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Lesson 25 Pinyin Review - Part 4

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In this lesson, continue your comprehensive review of pinyin with part four of six. Specifically, you'll cover some potentially tricky pinyin sounds that look completely different on paper, but actually rhyme when you speak them out loud.
Lesson Audio Review
In this lesson, continue your comprehensive review of pinyin with part four of six. Specifically, you'll cover some potentially tricky pinyin sounds that look completely different on paper, but actually rhyme when you speak them out loud.

Comments (17)

A question about how pinyin is used in china: apart from for pronunciation teaching and learning, is it used in any other ways? For example could they be found next to the characters in lists/menus or on signs?
Acholearn 1 year 11 months ago
That's a great question. You are right, pinyin is mainly used at the beginning stage of learning Chinese for teaching and learning. Chinese people don't really use Pinyin, other than using pinyin to type Chinese. One common place you may find pinyin is on the street names of big cities for people who can't read Chinese. They are usually displayed without tones, as the "English" translation of the street name.
Yoyo Chinese 1 year 11 months ago edited
Ok, that's really useful. xie4 xie!
Acholearn 1 year 11 months ago
Thank you! I will remember Pinyin is not English....thank you for explaining about the "false friends", which can catch us learners out when we try to pronounce Pinyin. I will keep coming back to the Pinyin videos over the next few months, so that the "Chinese house(conversational language)" that I build will have very solid foundations!
dreadnought 2 years 7 months ago
Its a little confuse the pronunciation but, with the practice i will improve it! Great lesson Yang Yang.
bryandang1@hotmail.com 3 years 2 months ago
Yes, definitely. Keep up the good works! :)
Yoyo Chinese 3 years 2 months ago
hello yoyo team, would you please demonstrate how the consonant k and h pronounce in Chinese as i am confusing between these one. Thanks.
loiho76 3 years 3 months ago
to follow up with my previous confusion, I would like to know how the h pronounced in Chinese as in Ni3 hao3 (hello)=> "h" is pronounced as h in hotel, but in lesson 9 "I can speak English and a little Chinese" the "h" hui4 + he2 (can + and) in this sentence were NOT pronounced as "h" in Ni3 hao3 or h as in hotel. Why is there another way to pronounce "h" and how would you demonstrate the differences between this one? I am looking forward to hearing from you soon. Thanks.
loiho76 3 years 3 months ago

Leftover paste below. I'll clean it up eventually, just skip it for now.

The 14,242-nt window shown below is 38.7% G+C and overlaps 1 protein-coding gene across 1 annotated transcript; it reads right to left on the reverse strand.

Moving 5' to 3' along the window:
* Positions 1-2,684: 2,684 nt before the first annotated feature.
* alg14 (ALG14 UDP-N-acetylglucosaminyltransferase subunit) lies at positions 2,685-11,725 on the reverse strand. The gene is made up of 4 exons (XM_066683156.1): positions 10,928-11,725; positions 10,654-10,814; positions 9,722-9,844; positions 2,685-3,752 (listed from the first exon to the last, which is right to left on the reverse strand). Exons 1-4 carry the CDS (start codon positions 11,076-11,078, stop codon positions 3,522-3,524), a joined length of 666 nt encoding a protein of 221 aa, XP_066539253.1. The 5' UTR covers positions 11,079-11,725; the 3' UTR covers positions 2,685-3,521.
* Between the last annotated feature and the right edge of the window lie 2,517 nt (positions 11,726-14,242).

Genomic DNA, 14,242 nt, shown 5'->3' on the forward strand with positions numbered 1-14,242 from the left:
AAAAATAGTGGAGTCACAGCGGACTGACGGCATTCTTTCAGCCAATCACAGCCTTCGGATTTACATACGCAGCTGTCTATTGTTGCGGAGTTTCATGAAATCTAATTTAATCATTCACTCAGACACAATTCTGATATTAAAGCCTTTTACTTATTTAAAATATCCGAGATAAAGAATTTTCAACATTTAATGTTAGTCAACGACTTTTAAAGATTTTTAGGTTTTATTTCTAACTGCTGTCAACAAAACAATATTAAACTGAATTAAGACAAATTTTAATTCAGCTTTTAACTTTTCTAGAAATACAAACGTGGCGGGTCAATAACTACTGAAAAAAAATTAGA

Yes, "h" is pronounced similar to "h" in hotel, or similar to "her" flat without the emphasis on the "r" sound. It's more close to "he" sound in Chinese. The "h" sound in hui4 and he2 should be the same. Maybe it's the pinyin vowels ui4 and e2 that confused you? Please refer to lessons 5 and 9 for the pinyin vowels pronunciation. We are sorry that it gives you a hard time to distinguish. Let us know if you have any further question.
Yoyo Chinese 3 years 3 months ago
Can you pls demonstrate (with image) the positioning of the tongue for the consonants of g,k,h (especially the h sounds), the z,c,s,j,q,x,zh,ch,sh,r? We can hear your voice but do not know exactly where your tongue is positioning in your mouth to create each sound. Thanks
loiho76 3 years 3 months ago
Thanks for your explanation but it still does not satisfy my question as I find it totally different. The "h" in huì and hé sound like "kh" or similar to "k" which I hardly distinguish it. I also found a chine book that mentioned "h" sounds like "kh" as in huì and hé but i do not know how to pronounce it correctly as yours. I also have other questions related to pinyin but it is hard to tell you on the comments box as I need to send files for your review and comment directly on it.Hear fr u soon
loiho76 3 years 3 months ago
Pay attention to the sound and what happens immediately after you say the words, look and lock. The k sound is the sound at the end of these words, when the back of the tongue drops from the palate. This is the closest explanation I can think of.
Valerie 2 years 10 months ago
Thank you for the explanation. :)
Yoyo Chinese 2 years 10 months ago
Maybe the reason why it's sounding different to you in different syllables is because Yangyang really stresses and elongates the sound of the "h" when she's teaching you how to say the words "huì" and "hé" in Beginner Lesson 9. The amount of "rasp" that native speakers use will vary a bit from person to person, and also from word to word. Hope that helps!
Yoyo Chinese 3 years 3 months ago
hmm, this sounds reasonable but the "loch" ending sound, sounds like the "Kě" in lesson 36 BCC I'm glad to meet you. "Wǒ zhīdào Brad Pitt,Kě shì, wǒ bú rèn shi Brad Pitt". The "h" sounds of huì, hé and Kě in these really confuse me.
loiho76 3 years 3 months ago
The "k" sound also might have some "rasp," from time to time, so that's probably why they sound similar to you in those particular instances. Some say the "k" is like the sound of the "ck" plus the following "h" in the words "black hole." We hope this helps.
Yoyo Chinese 3 years 3 months ago
Well, the initial "h" really has the same pronunciation in every syllable, which is like the "h" in the word "hand" or "hotel." The only difference is that it has more "friction," than the English "h," so that it sounds a big rougher. Some people call it a "rasp," like the sound at the end of the word "loch."
Yoyo Chinese 3 years 3 months ago
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